The HSE guidance ‘Violence at work: a guide for employers’ may be useful for safety representatives and employees. Although not specific to schools and colleges, the guide acknowledges that education is one of the most at risk sectors for experiencing violence at work. The word violence refers to verbal abuse and threats as well as physical violence. The guidance sets out a number of steps which can assist with the effective management of violence.

Appendix 1 contains further information on legal remedies for violence or abuse against members of the school/college community.

Taking action on violence, abuse and assaults in schools and colleges

The incidence of violence and assaults on education staff - in addition to the stress arising from working in environments where the fear of violence and assaults exists - are both examples of risks to staff health, safety and welfare which must be assessed and controlled. 

Local authorities, governing bodies, academy trusts and all other employers must:

  • consider the risk of violence and assault on members of their workforce;
  • consider the risk of stress which arises from working in fear of violence or assault;
  • take steps to remove the risk; or
  • where removal of the risk is not possible, reduce the risk by any necessary changes in     working practices or by introducing appropriate protective or supportive measures.

These steps should be addressed via a risk assessment. The risk assessment must be kept under review and updated as necessary. Employers should also monitor the effectiveness of control measures by monitoring incident rates and through engagement with the workforce and their trade union safety representatives.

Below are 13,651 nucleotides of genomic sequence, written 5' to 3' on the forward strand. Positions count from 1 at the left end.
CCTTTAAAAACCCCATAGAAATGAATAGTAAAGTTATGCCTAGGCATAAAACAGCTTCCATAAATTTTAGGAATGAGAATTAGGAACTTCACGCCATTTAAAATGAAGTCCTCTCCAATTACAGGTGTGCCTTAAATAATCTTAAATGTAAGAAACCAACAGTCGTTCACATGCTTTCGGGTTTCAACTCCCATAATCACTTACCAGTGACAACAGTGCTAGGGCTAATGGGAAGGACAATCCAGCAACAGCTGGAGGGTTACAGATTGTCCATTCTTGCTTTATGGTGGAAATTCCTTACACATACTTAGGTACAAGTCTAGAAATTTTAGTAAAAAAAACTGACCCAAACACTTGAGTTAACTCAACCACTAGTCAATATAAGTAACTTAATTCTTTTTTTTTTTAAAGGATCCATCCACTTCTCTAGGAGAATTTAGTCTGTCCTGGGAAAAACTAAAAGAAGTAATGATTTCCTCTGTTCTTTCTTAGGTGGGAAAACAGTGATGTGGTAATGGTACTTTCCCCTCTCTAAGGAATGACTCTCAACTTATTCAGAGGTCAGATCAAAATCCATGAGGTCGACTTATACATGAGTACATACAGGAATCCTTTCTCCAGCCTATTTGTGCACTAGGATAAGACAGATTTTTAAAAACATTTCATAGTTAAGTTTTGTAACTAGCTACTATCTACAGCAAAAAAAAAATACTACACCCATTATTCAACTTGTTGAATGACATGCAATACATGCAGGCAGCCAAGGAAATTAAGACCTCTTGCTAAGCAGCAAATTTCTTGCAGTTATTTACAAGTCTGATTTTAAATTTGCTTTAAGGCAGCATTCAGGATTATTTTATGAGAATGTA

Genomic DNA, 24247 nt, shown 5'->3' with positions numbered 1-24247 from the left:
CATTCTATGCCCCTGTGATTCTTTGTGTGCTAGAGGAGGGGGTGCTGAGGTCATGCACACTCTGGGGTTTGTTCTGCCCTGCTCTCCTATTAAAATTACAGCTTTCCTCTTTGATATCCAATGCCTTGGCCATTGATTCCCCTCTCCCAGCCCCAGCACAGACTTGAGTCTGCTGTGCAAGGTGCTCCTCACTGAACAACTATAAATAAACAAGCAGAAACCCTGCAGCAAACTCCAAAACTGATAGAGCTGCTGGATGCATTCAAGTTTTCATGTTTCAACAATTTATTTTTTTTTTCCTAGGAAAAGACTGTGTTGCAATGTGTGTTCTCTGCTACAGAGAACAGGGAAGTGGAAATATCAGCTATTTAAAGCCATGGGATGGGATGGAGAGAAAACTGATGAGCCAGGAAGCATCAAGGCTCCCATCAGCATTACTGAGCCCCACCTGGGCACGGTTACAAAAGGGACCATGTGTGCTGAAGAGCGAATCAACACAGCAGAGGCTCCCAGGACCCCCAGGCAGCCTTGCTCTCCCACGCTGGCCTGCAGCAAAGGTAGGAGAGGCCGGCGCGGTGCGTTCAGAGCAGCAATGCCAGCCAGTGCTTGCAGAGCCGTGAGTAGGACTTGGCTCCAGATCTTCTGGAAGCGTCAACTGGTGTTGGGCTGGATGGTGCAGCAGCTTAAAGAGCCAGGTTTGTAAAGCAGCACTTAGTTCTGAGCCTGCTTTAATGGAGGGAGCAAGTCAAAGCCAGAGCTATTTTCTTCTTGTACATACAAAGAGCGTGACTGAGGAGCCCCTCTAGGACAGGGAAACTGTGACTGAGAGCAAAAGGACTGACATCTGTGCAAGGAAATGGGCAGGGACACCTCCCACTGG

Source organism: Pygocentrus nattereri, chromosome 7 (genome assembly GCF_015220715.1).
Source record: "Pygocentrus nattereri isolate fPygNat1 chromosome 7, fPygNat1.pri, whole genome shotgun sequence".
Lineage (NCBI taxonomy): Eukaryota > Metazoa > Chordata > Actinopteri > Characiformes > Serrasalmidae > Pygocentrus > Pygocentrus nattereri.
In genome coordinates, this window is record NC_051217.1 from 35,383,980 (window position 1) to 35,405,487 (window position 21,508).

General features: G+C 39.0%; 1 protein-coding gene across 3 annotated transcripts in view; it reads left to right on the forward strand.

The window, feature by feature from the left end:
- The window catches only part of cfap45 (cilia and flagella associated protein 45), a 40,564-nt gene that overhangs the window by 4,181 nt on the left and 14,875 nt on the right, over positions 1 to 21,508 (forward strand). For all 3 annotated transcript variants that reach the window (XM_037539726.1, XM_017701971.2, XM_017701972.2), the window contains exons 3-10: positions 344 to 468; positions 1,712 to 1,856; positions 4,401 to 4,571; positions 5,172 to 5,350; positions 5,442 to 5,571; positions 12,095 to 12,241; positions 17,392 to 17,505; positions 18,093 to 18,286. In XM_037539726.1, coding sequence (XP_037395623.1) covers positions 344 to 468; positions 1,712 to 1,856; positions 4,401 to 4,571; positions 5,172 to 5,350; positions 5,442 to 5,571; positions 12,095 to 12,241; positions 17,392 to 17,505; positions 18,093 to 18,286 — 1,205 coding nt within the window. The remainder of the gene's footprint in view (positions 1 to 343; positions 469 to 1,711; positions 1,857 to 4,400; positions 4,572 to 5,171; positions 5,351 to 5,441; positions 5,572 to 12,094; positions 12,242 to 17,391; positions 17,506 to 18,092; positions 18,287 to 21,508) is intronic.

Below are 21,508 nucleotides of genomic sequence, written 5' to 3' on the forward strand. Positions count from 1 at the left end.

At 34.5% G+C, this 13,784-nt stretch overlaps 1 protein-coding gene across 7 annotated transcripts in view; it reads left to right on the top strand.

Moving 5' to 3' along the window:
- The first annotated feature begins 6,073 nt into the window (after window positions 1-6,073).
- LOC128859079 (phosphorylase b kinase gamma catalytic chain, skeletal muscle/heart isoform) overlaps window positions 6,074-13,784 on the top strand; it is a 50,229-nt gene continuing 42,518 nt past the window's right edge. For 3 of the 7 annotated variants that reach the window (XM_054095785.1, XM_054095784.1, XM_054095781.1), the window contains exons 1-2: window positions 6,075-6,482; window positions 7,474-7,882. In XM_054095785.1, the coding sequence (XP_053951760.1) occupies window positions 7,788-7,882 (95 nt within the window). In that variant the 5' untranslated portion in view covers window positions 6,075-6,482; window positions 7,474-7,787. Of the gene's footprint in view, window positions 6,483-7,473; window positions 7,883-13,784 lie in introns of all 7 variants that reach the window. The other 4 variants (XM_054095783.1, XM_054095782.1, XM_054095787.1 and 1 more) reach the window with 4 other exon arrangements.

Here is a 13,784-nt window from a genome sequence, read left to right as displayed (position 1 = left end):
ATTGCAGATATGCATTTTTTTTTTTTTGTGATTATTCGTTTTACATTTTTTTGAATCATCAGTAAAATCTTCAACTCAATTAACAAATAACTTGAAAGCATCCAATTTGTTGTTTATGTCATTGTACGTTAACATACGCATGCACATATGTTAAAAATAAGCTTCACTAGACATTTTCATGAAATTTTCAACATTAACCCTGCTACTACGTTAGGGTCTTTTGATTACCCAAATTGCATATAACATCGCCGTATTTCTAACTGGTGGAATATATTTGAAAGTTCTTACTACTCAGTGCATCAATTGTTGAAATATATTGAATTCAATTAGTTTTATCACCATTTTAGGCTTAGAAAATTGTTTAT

The HSE has detailed guidance for employers on how to undertake a workplace violence risk assessment.   

Violent incidents involving adults from the wider community

Comprehensive advice on dealing with the risk of violence from outside the premises, such as that perpetrated or threatened by parents or other adults from the wider community, can be found in the archived DfE publication A legal toolkit for schools: tackling abuse, threats and violence towards members of the school community. It is important to note that as this is archived content, it may not reflect current Government policy.

The toolkit provides advice on:

  • legal remedies available to schools, colleges and employers to combat the problem;
  • risk assessments;
  • police-school protocols;
  • the reporting of violent incidents;
  • the formulation of school/college policies and procedures designed to tackle incidents involving abusive, threatening or violent adult visitors.

Although this guidance is aimed at schools, the principles underpinning it can be applied equally to colleges.

Violence involving students

Managing student behaviour

The DfE has guidance on managing student behaviour in schools, including the use of reasonable force, preventing bullying and promoting children and young people’s wellbeing.

Consistent treatment of perpetrators

It is clearly of paramount importance that students exhibiting violent behaviour are treated fairly and equally under the school or college behaviour policy.  Justice must not just be done, but be seen to be done in order to prevent further alienation and disaffection which fuels anti-social and violent behaviour.